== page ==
You guessed it: Powerlessness boosts the mirror system, but power dampens it. In other words, the brains of powerful people did not mirror the actions of other people. The more power that people expressed in their individual essays, the less their brains resonated. “Power,” the scientists concluded, “changes how the brain itself responds to others.”
The rich don’t get how the other half lives
Intuitively, we all understand this. People of lower status, who are unable to easily hire others to solve their problems, might have to rely on neighbors or relatives for things like a ride to work or childcare. They are forced to develop advanced social skills to build up goodwill.
Powerful people, on the other hand, may believe they are less dependent on others. And they often don’t attend well to others around them because they don’t need them in order to access important resources. They also tend to be busy, and perhaps have less time to pay attention to social cues from the less powerful around them.
The problem is that when people rise in power and status, they start to literally lose touch with the reality of others. They transgress social norms without even knowing it. They often sour relationships and make enemies unwittingly. And their fall, if it comes, is often seeded in their previous ascendency.
The good news is, while scientists are finding that power diminishes all varieties of empathy, powerful people can be coached back to their compassionate selves. One approach, paradoxically, is to have mean bosses study an even more influential leader.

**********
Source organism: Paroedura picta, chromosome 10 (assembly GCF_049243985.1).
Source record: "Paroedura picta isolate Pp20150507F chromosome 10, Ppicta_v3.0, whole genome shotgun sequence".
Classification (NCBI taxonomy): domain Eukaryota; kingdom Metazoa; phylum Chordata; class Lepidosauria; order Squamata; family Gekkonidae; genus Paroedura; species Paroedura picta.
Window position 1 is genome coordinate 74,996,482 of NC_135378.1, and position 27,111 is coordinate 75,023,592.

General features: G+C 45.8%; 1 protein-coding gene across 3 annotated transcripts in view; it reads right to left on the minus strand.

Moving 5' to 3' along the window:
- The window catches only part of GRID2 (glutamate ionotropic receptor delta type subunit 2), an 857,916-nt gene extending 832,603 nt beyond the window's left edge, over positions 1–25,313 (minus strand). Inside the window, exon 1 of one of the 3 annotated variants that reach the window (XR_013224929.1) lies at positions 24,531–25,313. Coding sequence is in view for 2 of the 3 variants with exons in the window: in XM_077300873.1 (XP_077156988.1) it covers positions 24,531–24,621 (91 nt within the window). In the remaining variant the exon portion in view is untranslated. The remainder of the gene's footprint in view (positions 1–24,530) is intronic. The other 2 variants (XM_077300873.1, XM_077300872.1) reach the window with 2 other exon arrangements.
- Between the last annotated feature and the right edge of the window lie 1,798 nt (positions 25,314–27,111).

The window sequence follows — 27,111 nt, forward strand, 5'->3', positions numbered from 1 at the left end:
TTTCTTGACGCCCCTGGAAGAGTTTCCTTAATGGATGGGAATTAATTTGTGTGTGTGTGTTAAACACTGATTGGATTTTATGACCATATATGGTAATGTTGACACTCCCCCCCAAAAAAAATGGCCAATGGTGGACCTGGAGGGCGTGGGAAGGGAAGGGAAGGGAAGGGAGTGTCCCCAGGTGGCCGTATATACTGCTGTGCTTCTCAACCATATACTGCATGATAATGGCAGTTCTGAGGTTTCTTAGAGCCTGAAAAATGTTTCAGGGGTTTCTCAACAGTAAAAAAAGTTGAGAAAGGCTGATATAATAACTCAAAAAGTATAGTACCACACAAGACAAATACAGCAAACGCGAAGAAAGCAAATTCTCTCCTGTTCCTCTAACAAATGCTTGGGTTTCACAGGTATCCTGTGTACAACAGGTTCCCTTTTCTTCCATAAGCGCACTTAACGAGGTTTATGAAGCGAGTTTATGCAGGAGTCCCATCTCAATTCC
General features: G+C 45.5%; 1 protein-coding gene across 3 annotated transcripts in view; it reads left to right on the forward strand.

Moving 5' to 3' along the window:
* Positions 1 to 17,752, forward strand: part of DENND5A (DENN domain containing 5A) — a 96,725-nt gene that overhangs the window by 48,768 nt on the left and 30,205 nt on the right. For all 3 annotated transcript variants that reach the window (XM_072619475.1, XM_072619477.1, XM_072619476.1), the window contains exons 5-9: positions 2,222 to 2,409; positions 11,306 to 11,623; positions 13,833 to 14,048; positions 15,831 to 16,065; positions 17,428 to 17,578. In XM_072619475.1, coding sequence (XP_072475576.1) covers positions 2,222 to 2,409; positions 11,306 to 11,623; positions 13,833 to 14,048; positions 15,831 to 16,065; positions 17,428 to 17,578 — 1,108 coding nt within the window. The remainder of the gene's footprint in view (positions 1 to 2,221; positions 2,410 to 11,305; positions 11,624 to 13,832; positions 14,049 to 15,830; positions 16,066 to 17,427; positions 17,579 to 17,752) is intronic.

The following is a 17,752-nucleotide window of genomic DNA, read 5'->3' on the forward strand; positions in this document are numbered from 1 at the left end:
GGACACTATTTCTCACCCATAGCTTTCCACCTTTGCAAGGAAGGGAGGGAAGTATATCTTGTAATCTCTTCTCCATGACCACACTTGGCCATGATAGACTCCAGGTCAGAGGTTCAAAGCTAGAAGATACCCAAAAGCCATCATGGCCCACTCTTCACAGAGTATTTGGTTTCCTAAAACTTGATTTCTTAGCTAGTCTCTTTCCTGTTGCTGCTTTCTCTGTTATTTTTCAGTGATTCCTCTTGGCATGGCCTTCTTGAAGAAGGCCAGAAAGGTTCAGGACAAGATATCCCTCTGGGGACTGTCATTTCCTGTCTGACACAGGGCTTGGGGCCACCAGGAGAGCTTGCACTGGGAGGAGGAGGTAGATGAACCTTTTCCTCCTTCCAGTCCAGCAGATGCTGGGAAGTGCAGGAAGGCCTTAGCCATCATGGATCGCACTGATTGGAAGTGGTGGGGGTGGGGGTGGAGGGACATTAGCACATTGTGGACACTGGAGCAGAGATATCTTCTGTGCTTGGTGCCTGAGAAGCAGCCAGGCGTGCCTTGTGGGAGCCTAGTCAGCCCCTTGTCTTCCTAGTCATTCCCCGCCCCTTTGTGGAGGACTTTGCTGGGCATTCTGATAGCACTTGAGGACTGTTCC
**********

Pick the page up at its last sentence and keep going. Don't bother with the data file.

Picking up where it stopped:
In another experiment Kraus conducted, where he asked his subjects to identify emotions from different pictures, he added an interesting twist: He re-anchored the subjects. He presented an image of a ladder with 10 rungs “representing where people stand in the United States.” Then, he asked the participants to compare themselves “to the people at the very bottom [top] of the ladder. These are people who are the worst [best] off—those who have the least [most] money, least [most] education, and the least [most] respected jobs.”
“In particular, we’d like you to think about how you are different from these people in terms of your own income, educational history, and job status. Where would you place yourself on this ladder relative to the people at the very top?”
What Kraus did was to force people to rank themselves against the wealthiest, most powerful Americans, thus diminishing their own sense of importance. When asked to identify others’ emotions by looking at 36 sets of expressive eyes, the upper-class peers who received the intervention did markedly better than those who didn’t. They regained their sense of proportion and thus immediately became more attuned to their fellow citizens.
That’s why reading autobiographies have great benefits. Not only do you get to learn about what an individual has been through and, more often than not, gain knowledge regarding how to act in specific circumstances and deal with difficult stages of life. But the great personalities we read are more than just virtual mentors or role models who widen our range of thought. Simply seeing how other people have achieved more than we have primes us to listen and read our own surroundings more carefully. The sense of proportion humbles us. We become more attuned to our fellow human beings. In short, we are rewired to listen.
Howard Yu is the LEGO professor of management and innovation at the Institute for Management Development (IMD).